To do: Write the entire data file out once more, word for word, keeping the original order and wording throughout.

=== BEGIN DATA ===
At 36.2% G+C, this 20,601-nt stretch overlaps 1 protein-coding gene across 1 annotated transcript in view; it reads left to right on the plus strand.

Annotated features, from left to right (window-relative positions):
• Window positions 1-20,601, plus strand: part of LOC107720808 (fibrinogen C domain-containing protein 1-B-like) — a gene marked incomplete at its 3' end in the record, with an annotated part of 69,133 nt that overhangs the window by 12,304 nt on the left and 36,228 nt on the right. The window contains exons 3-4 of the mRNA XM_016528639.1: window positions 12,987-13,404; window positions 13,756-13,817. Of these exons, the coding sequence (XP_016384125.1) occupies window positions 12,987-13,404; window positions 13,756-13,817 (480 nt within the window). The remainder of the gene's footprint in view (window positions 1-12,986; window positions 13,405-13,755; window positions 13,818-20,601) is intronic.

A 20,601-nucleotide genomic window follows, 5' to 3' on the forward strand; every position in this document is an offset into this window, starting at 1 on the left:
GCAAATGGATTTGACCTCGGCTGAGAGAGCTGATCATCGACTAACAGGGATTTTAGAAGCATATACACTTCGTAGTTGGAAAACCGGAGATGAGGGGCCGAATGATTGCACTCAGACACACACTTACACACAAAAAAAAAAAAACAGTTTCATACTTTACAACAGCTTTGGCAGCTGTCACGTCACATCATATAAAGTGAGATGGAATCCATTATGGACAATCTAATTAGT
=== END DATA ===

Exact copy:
At 36.2% G+C, this 20,601-nt stretch overlaps 1 protein-coding gene across 1 annotated transcript in view; it reads left to right on the plus strand.

Annotated features, from left to right (window-relative positions):
• Window positions 1-20,601, plus strand: part of LOC107720808 (fibrinogen C domain-containing protein 1-B-like) — a gene marked incomplete at its 3' end in the record, with an annotated part of 69,133 nt that overhangs the window by 12,304 nt on the left and 36,228 nt on the right. The window contains exons 3-4 of the mRNA XM_016528639.1: window positions 12,987-13,404; window positions 13,756-13,817. Of these exons, the coding sequence (XP_016384125.1) occupies window positions 12,987-13,404; window positions 13,756-13,817 (480 nt within the window). The remainder of the gene's footprint in view (window positions 1-12,986; window positions 13,405-13,755; window positions 13,818-20,601) is intronic.

A 20,601-nucleotide genomic window follows, 5' to 3' on the forward strand; every position in this document is an offset into this window, starting at 1 on the left:
GCAAATGGATTTGACCTCGGCTGAGAGAGCTGATCATCGACTAACAGGGATTTTAGAAGCATATACACTTCGTAGTTGGAAAACCGGAGATGAGGGGCCGAATGATTGCACTCAGACACACACTTACACACAAAAAAAAAAAAACAGTTTCATACTTTACAACAGCTTTGGCAGCTGTCACGTCACATCATATAAAGTGAGATGGAATCCATTATGGACAATCTAATTAGT